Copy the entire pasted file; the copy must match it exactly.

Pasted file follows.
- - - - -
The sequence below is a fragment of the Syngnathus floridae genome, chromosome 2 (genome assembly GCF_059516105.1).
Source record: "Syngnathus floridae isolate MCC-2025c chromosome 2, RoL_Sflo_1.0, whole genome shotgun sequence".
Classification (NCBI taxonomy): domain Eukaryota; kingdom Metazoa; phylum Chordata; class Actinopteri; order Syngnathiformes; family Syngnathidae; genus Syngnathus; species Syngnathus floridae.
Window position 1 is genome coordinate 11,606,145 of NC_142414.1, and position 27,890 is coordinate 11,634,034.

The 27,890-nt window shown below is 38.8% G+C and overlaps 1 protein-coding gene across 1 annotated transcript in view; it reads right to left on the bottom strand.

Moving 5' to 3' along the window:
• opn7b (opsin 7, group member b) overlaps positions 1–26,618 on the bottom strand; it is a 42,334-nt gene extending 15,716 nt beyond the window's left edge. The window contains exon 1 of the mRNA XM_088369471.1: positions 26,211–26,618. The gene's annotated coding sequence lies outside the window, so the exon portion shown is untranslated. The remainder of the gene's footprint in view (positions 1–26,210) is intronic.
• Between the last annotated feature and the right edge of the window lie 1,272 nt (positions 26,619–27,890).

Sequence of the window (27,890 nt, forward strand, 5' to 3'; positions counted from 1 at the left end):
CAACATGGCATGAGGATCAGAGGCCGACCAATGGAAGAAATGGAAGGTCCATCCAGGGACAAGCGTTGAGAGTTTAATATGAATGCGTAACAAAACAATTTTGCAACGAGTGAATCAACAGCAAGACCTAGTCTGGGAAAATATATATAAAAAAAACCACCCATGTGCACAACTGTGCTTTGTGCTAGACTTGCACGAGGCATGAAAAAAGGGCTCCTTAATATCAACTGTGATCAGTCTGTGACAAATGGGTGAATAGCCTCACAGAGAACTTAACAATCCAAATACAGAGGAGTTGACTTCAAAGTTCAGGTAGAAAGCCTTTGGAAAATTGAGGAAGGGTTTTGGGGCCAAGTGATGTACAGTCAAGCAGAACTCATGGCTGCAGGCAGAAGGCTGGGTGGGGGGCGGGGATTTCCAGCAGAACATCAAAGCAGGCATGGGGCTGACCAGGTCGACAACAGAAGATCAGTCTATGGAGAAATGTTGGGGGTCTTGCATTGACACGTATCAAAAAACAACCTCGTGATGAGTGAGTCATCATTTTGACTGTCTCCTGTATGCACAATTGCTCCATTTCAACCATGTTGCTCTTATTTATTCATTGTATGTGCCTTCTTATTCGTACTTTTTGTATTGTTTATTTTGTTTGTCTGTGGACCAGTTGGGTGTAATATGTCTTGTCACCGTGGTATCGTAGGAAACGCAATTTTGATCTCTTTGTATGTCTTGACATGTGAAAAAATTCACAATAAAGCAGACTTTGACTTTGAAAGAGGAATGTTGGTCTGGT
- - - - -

The sequence below is a fragment of the Syngnathus floridae genome, chromosome 2 (genome assembly GCF_059516105.1).
Source record: "Syngnathus floridae isolate MCC-2025c chromosome 2, RoL_Sflo_1.0, whole genome shotgun sequence".
Classification (NCBI taxonomy): domain Eukaryota; kingdom Metazoa; phylum Chordata; class Actinopteri; order Syngnathiformes; family Syngnathidae; genus Syngnathus; species Syngnathus floridae.
Window position 1 is genome coordinate 11,606,145 of NC_142414.1, and position 27,890 is coordinate 11,634,034.

The 27,890-nt window shown below is 38.8% G+C and overlaps 1 protein-coding gene across 1 annotated transcript in view; it reads right to left on the bottom strand.

Moving 5' to 3' along the window:
• opn7b (opsin 7, group member b) overlaps positions 1–26,618 on the bottom strand; it is a 42,334-nt gene extending 15,716 nt beyond the window's left edge. The window contains exon 1 of the mRNA XM_088369471.1: positions 26,211–26,618. The gene's annotated coding sequence lies outside the window, so the exon portion shown is untranslated. The remainder of the gene's footprint in view (positions 1–26,210) is intronic.
• Between the last annotated feature and the right edge of the window lie 1,272 nt (positions 26,619–27,890).

Sequence of the window (27,890 nt, forward strand, 5' to 3'; positions counted from 1 at the left end):
CAACATGGCATGAGGATCAGAGGCCGACCAATGGAAGAAATGGAAGGTCCATCCAGGGACAAGCGTTGAGAGTTTAATATGAATGCGTAACAAAACAATTTTGCAACGAGTGAATCAACAGCAAGACCTAGTCTGGGAAAATATATATAAAAAAAACCACCCATGTGCACAACTGTGCTTTGTGCTAGACTTGCACGAGGCATGAAAAAAGGGCTCCTTAATATCAACTGTGATCAGTCTGTGACAAATGGGTGAATAGCCTCACAGAGAACTTAACAATCCAAATACAGAGGAGTTGACTTCAAAGTTCAGGTAGAAAGCCTTTGGAAAATTGAGGAAGGGTTTTGGGGCCAAGTGATGTACAGTCAAGCAGAACTCATGGCTGCAGGCAGAAGGCTGGGTGGGGGGCGGGGATTTCCAGCAGAACATCAAAGCAGGCATGGGGCTGACCAGGTCGACAACAGAAGATCAGTCTATGGAGAAATGTTGGGGGTCTTGCATTGACACGTATCAAAAAACAACCTCGTGATGAGTGAGTCATCATTTTGACTGTCTCCTGTATGCACAATTGCTCCATTTCAACCATGTTGCTCTTATTTATTCATTGTATGTGCCTTCTTATTCGTACTTTTTGTATTGTTTATTTTGTTTGTCTGTGGACCAGTTGGGTGTAATATGTCTTGTCACCGTGGTATCGTAGGAAACGCAATTTTGATCTCTTTGTATGTCTTGACATGTGAAAAAATTCACAATAAAGCAGACTTTGACTTTGAAAGAGGAATGTTGGTCTGGT